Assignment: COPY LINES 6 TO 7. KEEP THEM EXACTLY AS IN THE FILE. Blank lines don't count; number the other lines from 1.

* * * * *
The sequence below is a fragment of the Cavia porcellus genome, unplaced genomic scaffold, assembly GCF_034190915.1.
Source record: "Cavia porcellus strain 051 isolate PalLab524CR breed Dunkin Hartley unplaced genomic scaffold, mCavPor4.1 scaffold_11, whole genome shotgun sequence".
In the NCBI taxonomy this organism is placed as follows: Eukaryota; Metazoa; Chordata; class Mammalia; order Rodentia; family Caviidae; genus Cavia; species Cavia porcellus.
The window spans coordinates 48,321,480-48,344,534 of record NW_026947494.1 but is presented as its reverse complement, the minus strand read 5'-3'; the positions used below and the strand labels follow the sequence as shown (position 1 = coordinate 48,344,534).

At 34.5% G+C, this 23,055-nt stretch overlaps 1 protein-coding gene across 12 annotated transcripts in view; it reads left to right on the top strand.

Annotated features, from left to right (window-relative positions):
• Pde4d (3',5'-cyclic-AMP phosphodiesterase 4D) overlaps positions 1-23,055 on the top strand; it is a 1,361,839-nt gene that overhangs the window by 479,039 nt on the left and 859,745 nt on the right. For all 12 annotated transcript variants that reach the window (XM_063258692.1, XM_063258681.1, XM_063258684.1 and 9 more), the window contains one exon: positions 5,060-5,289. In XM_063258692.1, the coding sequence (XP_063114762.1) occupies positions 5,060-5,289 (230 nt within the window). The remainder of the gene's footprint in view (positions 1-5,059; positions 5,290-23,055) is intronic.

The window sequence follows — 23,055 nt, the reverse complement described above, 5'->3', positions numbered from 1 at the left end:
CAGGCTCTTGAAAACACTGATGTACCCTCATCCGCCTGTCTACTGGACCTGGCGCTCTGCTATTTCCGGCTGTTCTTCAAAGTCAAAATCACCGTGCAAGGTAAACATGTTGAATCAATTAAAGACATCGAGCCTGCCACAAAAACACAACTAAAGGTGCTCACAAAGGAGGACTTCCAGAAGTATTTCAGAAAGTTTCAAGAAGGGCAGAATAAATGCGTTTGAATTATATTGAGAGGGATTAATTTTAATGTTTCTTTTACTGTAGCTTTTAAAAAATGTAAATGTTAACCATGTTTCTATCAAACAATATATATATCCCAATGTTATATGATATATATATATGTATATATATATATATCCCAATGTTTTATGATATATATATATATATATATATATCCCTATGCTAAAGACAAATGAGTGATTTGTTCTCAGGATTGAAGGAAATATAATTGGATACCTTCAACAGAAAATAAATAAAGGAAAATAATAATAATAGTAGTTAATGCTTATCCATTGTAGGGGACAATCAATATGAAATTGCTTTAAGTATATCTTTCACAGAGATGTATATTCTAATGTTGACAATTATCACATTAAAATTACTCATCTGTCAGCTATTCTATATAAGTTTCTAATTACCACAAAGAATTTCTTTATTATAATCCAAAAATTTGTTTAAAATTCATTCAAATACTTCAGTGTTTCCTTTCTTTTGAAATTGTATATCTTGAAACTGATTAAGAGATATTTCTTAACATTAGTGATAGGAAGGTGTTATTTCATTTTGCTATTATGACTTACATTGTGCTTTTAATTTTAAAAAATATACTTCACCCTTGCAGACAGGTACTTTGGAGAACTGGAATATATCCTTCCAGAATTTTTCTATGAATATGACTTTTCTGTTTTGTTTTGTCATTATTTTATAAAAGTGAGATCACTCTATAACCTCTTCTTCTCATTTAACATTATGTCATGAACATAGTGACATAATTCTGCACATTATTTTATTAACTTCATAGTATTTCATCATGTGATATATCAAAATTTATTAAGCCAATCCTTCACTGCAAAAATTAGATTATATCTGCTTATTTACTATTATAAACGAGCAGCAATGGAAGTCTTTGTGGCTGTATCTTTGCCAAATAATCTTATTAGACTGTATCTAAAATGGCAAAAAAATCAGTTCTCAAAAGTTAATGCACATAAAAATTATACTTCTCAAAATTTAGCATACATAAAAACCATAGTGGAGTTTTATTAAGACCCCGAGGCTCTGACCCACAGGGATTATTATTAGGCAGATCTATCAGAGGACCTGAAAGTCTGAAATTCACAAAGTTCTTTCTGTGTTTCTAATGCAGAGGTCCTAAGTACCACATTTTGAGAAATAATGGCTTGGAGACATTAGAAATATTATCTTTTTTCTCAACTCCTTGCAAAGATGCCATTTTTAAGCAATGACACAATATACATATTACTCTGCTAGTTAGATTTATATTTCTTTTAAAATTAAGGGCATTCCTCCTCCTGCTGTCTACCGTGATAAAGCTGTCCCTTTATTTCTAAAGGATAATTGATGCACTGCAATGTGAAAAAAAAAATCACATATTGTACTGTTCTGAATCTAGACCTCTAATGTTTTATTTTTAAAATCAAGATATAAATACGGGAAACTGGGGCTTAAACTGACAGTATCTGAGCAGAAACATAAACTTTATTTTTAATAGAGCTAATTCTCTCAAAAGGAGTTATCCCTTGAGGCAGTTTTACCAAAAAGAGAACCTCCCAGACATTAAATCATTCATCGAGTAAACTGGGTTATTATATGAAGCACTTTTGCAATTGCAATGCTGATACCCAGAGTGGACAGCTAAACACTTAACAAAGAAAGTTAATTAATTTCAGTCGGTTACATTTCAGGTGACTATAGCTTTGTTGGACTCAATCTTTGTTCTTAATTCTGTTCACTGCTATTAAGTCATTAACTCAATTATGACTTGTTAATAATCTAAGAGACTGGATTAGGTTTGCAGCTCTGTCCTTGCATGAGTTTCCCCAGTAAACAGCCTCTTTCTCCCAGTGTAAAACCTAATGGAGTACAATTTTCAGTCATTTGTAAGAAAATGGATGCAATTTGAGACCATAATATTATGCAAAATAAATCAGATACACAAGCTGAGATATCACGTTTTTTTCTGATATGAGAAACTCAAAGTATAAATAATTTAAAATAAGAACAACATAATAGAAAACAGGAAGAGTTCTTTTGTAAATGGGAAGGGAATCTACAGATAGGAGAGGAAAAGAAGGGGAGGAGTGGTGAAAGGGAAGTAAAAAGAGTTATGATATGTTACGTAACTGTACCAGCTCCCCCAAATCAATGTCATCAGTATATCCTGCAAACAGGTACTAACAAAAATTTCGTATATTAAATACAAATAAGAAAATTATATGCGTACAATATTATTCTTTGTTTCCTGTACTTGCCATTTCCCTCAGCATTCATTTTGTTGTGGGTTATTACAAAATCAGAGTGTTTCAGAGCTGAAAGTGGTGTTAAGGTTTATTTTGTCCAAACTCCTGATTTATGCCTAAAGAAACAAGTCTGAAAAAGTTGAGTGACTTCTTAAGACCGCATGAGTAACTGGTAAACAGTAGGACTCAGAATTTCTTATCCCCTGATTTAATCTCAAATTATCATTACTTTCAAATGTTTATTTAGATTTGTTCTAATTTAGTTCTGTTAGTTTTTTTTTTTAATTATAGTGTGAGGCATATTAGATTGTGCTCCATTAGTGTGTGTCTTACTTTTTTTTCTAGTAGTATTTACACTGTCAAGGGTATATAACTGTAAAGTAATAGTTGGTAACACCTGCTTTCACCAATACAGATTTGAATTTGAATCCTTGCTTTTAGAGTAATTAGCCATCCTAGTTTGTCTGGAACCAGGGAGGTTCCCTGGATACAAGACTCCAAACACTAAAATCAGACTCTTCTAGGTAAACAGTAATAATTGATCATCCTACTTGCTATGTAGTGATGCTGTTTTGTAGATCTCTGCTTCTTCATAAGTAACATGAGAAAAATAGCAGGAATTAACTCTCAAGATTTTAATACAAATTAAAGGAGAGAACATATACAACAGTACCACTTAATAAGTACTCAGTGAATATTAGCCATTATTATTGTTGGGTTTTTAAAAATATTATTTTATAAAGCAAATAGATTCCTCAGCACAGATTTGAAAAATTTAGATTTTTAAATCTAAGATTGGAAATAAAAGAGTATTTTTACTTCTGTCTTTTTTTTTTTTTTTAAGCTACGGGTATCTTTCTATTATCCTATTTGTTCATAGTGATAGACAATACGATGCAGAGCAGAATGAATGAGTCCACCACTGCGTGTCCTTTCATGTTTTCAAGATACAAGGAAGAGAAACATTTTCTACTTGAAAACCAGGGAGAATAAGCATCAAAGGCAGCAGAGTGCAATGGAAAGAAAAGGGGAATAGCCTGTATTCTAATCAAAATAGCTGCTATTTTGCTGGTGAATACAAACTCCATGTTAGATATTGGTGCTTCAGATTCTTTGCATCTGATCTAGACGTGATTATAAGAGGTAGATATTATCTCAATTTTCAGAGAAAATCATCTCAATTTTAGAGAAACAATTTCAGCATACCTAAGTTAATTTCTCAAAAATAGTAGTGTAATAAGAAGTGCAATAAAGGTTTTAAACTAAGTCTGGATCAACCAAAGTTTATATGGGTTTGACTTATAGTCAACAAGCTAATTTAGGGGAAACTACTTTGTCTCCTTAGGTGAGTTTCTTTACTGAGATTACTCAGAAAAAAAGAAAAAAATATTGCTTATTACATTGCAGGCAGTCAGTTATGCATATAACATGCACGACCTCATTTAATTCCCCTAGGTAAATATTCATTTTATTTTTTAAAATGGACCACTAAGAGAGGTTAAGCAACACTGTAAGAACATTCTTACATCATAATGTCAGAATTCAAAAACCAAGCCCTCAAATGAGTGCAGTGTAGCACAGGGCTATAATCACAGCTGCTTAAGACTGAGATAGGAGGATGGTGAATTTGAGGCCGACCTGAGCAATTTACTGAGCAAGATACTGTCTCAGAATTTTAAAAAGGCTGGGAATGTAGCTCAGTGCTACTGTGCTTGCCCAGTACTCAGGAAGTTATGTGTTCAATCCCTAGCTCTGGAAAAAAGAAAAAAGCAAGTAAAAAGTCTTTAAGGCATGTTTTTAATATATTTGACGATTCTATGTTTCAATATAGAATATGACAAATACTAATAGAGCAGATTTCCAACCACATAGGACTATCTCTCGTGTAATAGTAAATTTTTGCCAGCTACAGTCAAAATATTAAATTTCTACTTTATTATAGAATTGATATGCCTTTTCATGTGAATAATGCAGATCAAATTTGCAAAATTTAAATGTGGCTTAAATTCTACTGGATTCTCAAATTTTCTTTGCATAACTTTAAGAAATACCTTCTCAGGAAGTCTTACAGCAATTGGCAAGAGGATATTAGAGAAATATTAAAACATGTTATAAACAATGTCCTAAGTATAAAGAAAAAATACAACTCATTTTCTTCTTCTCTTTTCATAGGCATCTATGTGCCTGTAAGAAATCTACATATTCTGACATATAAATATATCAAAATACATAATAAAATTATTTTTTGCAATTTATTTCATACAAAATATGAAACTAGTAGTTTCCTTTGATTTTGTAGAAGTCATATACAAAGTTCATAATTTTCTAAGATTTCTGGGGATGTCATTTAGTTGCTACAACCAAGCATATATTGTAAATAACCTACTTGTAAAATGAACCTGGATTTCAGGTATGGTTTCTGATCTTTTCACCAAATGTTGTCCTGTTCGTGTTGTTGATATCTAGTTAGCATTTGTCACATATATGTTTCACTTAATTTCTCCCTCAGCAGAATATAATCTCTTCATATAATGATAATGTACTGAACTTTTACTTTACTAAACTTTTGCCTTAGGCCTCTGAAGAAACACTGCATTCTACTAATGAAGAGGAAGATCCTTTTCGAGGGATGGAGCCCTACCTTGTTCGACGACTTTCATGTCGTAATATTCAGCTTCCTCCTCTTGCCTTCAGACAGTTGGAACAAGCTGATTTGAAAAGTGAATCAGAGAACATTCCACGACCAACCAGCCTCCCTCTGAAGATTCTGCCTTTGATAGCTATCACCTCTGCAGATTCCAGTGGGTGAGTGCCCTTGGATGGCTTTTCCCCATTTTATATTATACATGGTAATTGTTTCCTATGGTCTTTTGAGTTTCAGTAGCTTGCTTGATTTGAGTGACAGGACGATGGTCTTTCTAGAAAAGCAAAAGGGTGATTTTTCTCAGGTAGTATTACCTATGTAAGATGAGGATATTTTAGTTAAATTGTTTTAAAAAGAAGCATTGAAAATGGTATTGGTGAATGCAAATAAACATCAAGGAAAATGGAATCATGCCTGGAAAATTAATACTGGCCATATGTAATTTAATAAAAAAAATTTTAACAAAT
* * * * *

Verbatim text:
Annotated features, from left to right (window-relative positions):
• Pde4d (3',5'-cyclic-AMP phosphodiesterase 4D) overlaps positions 1-23,055 on the top strand; it is a 1,361,839-nt gene that overhangs the window by 479,039 nt on the left and 859,745 nt on the right. For all 12 annotated transcript variants that reach the window (XM_063258692.1, XM_063258681.1, XM_063258684.1 and 9 more), the window contains one exon: positions 5,060-5,289. In XM_063258692.1, the coding sequence (XP_063114762.1) occupies positions 5,060-5,289 (230 nt within the window). The remainder of the gene's footprint in view (positions 1-5,059; positions 5,290-23,055) is intronic.